Mercedes-Benz Museum

In 2001, Werner Sobek won the competition for the planning of the Mercedes-Benz Museum together with the architectural office UNStudio. After a planning and construction period of five years, the museum opened in time for the 2006 World Cup. We were responsible for the structural design and parts of the facade planning for this magnificent project.

A short film clip shows the wonderful play of light through the transparent facade.

Projekt: Mercedes Benz Museum

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Space Sculpture Made of Reinforced Concrete

The project required detailed logistics and far-sighted planning of the closely networked processes. Due to its highly complex geometry, the implementation of the wide-span reinforced concrete construction was only possible from planning to realisation by means of 3D by the surveyor. The individual levels of the museum span up to 30 m without supports.

In total, the building has nine levels. The upper six consist of two propeller-shaped parts in the ground plan, which are rotated by 120° on each floor. The two partial levels of a storey are in turn offset in height by approx. 1 m each. In the central part of the building is the atrium, which is enclosed by three cores. Circumferential ramps provide access to the building.

For the realisation of the entire construction project, 50,000m² of concrete and around 11,000t of reinforcing steel were installed in 14 months of shell construction. The result is 210,000m³ of enclosed space with a gross floor area of around 36,000m².

In the film, Thomas Winterstetter talks about the special features of planning the facade and supporting structure for this outstanding project.

Mercedes Benz Museum Stuttgart

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UN studio van Berkel & Bos, Amsterdam/The Netherlands

Planning time
2002 − 2004

Construction time
2004 − 2006

Services by Werner Sobek
Structural engineering (WP 1 − 8 acc. to § 64 HOAI)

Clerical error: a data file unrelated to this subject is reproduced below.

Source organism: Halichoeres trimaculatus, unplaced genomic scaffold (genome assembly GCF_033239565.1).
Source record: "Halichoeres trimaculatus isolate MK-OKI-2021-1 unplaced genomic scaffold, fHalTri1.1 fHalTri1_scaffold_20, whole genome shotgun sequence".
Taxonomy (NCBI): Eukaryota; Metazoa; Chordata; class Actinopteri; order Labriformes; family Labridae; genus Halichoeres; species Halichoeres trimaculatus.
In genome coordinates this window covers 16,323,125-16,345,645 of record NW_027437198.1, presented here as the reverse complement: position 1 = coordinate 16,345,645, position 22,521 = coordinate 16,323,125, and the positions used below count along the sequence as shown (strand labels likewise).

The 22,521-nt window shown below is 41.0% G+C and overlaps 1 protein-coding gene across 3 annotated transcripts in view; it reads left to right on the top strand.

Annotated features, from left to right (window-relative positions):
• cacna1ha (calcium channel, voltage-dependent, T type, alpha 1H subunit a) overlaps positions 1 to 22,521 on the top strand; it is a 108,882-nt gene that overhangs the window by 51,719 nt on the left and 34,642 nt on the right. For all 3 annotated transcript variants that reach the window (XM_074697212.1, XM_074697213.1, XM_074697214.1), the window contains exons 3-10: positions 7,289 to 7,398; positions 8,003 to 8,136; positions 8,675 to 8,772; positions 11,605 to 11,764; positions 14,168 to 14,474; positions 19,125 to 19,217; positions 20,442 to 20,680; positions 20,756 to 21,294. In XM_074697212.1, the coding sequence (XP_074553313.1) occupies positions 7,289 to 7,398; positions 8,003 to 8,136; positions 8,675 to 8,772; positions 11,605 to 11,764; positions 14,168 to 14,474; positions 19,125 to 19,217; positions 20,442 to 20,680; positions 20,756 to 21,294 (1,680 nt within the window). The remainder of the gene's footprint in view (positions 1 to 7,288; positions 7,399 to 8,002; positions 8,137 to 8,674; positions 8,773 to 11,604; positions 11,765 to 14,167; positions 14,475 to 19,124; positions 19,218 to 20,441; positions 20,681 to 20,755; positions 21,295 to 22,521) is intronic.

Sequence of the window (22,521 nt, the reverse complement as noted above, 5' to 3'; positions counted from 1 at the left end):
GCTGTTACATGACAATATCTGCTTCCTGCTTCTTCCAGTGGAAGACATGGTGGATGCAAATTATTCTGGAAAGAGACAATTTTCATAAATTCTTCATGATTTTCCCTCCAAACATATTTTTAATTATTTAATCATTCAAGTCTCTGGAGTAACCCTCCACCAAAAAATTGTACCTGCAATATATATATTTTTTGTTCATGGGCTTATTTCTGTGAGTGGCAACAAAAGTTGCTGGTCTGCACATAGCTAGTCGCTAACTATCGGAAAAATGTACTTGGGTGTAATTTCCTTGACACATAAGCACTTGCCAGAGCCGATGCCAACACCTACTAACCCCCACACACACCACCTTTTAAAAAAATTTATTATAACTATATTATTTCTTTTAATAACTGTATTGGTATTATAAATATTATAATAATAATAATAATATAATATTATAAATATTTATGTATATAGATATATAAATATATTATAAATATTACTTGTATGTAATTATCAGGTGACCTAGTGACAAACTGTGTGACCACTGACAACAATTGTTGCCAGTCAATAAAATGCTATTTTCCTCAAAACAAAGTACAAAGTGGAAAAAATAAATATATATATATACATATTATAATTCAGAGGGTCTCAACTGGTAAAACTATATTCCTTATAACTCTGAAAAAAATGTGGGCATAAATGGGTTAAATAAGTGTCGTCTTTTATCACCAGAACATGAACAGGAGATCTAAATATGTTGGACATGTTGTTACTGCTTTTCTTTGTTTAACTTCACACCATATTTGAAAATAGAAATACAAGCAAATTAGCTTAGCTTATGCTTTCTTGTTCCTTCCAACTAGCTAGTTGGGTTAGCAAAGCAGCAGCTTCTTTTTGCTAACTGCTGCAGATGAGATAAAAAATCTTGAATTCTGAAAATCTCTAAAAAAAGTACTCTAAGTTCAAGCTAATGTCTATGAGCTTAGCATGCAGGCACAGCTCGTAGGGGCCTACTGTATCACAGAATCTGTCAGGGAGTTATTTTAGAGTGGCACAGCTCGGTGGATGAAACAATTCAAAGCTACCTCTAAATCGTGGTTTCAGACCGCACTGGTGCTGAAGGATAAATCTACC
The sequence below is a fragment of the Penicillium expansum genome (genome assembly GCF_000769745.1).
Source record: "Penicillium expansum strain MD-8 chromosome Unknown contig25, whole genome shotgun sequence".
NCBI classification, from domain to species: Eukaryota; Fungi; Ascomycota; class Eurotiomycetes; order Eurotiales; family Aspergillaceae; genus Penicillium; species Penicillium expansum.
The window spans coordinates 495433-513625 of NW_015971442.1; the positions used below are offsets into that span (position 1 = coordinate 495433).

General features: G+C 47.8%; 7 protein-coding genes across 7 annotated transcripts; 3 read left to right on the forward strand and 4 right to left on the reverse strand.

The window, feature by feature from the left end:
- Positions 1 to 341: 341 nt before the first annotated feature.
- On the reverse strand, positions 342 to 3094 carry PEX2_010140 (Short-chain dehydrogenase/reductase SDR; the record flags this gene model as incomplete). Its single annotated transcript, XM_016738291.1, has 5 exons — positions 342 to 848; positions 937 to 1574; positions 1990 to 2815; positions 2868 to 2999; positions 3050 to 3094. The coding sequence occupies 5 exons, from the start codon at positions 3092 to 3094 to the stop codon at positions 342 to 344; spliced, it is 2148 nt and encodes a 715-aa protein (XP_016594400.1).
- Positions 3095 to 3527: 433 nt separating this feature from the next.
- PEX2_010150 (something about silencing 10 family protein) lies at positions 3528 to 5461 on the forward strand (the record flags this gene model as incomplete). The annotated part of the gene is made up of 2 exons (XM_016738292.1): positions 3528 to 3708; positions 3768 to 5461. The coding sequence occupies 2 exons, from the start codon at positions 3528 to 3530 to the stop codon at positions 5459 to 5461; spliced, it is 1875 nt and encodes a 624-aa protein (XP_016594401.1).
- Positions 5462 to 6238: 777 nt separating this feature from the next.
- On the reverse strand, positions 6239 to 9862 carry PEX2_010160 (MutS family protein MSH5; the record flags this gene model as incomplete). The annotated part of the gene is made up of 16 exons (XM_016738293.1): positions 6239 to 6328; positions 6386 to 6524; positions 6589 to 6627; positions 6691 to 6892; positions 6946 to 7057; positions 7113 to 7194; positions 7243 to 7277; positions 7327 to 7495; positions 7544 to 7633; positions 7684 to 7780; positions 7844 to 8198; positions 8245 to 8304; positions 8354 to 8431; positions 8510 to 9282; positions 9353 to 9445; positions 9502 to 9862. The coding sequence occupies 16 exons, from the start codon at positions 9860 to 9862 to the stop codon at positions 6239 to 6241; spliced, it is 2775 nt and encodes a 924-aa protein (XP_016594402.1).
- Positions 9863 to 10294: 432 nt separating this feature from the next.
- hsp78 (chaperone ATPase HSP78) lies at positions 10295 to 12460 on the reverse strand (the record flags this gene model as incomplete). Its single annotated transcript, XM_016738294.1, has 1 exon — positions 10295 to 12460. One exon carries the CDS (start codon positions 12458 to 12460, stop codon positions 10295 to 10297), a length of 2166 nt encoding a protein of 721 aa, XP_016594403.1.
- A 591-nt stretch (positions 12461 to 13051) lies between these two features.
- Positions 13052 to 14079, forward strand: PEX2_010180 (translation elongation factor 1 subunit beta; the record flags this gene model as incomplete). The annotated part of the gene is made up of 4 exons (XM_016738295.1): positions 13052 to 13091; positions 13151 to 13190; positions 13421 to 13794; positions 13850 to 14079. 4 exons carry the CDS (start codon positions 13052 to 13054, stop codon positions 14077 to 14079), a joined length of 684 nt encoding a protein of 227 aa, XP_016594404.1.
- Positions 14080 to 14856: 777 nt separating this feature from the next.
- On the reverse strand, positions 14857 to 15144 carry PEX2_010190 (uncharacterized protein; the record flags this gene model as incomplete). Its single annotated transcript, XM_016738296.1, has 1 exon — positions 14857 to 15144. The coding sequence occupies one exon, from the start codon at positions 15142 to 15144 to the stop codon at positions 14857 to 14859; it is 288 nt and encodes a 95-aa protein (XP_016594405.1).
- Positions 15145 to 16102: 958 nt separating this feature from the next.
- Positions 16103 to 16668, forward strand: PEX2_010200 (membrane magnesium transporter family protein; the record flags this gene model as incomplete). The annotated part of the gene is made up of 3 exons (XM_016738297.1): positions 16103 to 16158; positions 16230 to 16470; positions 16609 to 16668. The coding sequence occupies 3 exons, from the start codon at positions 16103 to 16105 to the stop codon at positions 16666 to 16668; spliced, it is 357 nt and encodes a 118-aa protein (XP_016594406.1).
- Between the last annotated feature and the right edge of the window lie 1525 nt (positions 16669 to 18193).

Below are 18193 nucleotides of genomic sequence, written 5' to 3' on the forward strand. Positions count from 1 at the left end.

Facade engineering (WP 1 − 4 acc. to UBF)

35,000 m²

Daimler Immobilien GmbH, Berlin/Germany

German Architecture Award 2007 − Distinction
Mies van der Rohe Award 2007 − Finalist
Architecture Award Concrete 2008
Hugo Häring Award 2009

Christian Richters, Münster/Germany
Roland Halbe, Stuttgart/Germany
Brigida Gonzalez, Stuttgart/Germany

Levels up to 30 Metres Column-Free

The three parts of the collection – automobiles, commercial vehicles, mythos collection – are arranged chronologically from top to bottom, starting with the oldest exhibits on the top level. In the Mythos storeys, the exterior walls are constructed as load-bearing elements in structural concrete. In the Car/Truck floors, large-scale glass facades ensure maximum transparency and an optimal view of the surrounding landscape. The contrast between open and closed spaces can thus also be read in the facade.

Three Building Cores – Three Parts of the Collection

The twisting or staggering of the partial levels creates a complex spatial structure that is extremely efficient and economical due to the repetition of the structural elements. At the same time, this internal structure allows for a multitude of shortcuts and changing visual references between the individual exhibition sections. The building is structured as a double helix, which allows two independent passages through the museum.

Double Helix for Two Separate Passages

The Mercedes-Benz Museum in Stuttgart is a striking landmark of the city and impressively underlines the innovative power of one of the world’s leading car manufacturers.  To this day, the museum is one of the most visited buildings in Stuttgart.

In 2007, the project was awarded the German Architecture Prize and was a finalist for the Mies van der Rohe Prize in the same year. The following year, the Mercedes-Benz Museum received the Architekturpreis Beton 2008, followed by the Hugo Häring Prize in 2009.

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